Living by Vow: A Practical Introduction to Eight Essential Zen Chants and Texts
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This immensely useful book explores Zen's rich tradition of chanted liturgy and the powerful ways that such chants support meditation, expressing and helping us truly uphold our heartfelt vows to live a life of freedom and compassion. Exploring eight of Zen's most essential and universal liturgical texts, Living by Vow is a handbook to walking the Zen path, and Shohaku Okumura guides us like an old friend, speaking clearly and directly of the personal meaning and implications of these chants, generously using his experiences to illustrate their practical significance. A scholar of Buddhist literature, he masterfully uncovers the subtle, intricate web of culture and history that permeate these great texts. Esoteric or challenging terms take on vivid, personal meaning, and old familiar phrases gain new poetic resonance.
truth is not hidden but always here, always manifested. The goal of our practice is not to experience something different from our day-to-day lives. It is to see deep into the reality of each being, including this one. This is really wondrous and difficult to grasp. To appreciate this is to meet with the Dharma. When we really see, listen to, accept, and maintain that Dharma, we can’t help but vow to understand it more deeply. That’s the meaning of the last line of this verse, “I vow to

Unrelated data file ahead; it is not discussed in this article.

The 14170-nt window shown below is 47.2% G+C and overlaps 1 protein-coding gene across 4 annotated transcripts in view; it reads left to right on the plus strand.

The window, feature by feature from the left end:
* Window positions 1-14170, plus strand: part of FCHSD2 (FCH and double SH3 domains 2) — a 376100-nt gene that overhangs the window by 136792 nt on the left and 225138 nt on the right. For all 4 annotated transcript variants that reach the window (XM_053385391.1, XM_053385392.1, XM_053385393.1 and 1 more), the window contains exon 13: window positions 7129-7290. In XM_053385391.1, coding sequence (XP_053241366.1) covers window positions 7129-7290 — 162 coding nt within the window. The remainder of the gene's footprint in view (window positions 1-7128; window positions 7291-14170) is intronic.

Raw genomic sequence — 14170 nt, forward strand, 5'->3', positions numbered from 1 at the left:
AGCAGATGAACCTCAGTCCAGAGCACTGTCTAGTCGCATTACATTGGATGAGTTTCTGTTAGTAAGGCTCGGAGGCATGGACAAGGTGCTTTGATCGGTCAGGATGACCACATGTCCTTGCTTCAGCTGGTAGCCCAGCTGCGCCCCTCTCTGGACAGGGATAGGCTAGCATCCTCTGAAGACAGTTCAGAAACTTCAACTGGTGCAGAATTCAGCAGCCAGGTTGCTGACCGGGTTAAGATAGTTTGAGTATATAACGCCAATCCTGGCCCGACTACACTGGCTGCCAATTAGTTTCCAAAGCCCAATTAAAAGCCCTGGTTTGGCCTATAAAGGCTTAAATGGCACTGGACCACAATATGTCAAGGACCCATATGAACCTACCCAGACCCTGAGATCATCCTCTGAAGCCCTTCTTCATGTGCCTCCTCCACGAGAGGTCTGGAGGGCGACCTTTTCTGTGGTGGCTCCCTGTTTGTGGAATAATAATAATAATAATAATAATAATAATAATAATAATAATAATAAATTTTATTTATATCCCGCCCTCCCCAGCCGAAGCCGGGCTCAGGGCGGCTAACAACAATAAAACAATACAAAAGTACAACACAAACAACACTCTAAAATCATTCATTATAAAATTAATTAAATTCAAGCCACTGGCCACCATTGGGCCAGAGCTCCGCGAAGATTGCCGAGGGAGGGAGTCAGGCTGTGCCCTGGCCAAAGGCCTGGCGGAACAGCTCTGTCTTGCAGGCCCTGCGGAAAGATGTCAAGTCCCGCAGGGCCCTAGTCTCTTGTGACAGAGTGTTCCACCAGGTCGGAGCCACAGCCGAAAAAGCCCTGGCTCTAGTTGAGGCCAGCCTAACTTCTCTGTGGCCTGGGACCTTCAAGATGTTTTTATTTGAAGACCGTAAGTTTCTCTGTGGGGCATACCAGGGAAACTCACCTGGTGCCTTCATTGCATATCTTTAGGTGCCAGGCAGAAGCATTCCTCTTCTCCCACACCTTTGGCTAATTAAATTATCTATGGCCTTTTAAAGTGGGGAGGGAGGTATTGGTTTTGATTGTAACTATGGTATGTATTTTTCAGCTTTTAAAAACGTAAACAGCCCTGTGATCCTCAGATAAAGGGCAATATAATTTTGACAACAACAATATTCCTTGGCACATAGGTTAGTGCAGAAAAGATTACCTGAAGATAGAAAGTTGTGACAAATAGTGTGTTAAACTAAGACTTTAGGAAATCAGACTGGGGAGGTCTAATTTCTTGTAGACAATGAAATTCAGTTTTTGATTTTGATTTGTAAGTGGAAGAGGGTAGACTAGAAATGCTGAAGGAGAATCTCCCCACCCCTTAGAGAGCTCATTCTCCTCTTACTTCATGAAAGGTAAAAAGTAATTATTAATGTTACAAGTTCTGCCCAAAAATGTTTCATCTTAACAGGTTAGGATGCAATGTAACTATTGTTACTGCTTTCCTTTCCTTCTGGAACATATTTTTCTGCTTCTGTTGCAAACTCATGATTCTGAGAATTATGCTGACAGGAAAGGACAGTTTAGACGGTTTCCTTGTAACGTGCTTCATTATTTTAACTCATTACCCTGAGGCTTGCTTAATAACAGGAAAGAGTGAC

Sūtra; Jap., Myōhō-renge- kyō): One of the most important sutras in Mahāyāna Buddhism, especially popular in China and Japan. The Tientai (Tendai) and Nichiren schools are based on its teachings. Since Dōgen was originally ordained and trained in the Tendai tradition before Acquired at wisdompubs.org 284 y living by vow starting to practice Zen, he valued the Lotus Sutra as the king of all sutras. Lumbinī Park: One of the four sacred places in Indian Buddhism. Shakyamuni Buddha was
take a small piece and offer it to all beings. The original Japanese expression for “O spirits” is jiten ki jin shū. This means “many demons and gods.” Ji is “you,” and ki jin is Japanese or Chinese for unseen beings such as demons and gods. A ki is a demon and a jin is a god. This phrase refers to two kinds of unseen beings, some harmful and some beneficial. Shū means “group” or “assembly.” These unseen beings have vanished from our modern society. Per- haps they live only for a day on
scripture abounds with stories, legends, and myths that mention food offerings to unseen beings. Three are especially well known. The first is about a demon king’s wife named Hārītī (Kishi- mojin in Japanese, which means “mother of demons”). According to the scripture she had ten thousand offspring, whom she fed with human children. The Buddha saw what Hārītī was doing, so he hid her young- est child in the ōryōki. Hārītī was very upset, and she searched all over the world but couldn’t
Chinese Zen master Tianhuang Daowu (Ten’nō Dōgo, 748–807) and his dharma heir, Longtan Chongxin (Ryūtan Sōshin, ninth century). Before he became a monk, Chongxin was a cake seller. Every day he offered ten cakes to the master. Each time, the master returned one cake to him saying, “I offer this to you. This is for the sake of your descendants.” One day Chongxin asked the master, “I brought these cakes to offer to you. Why do you return one Acquired at wisdompubs.org continuous circle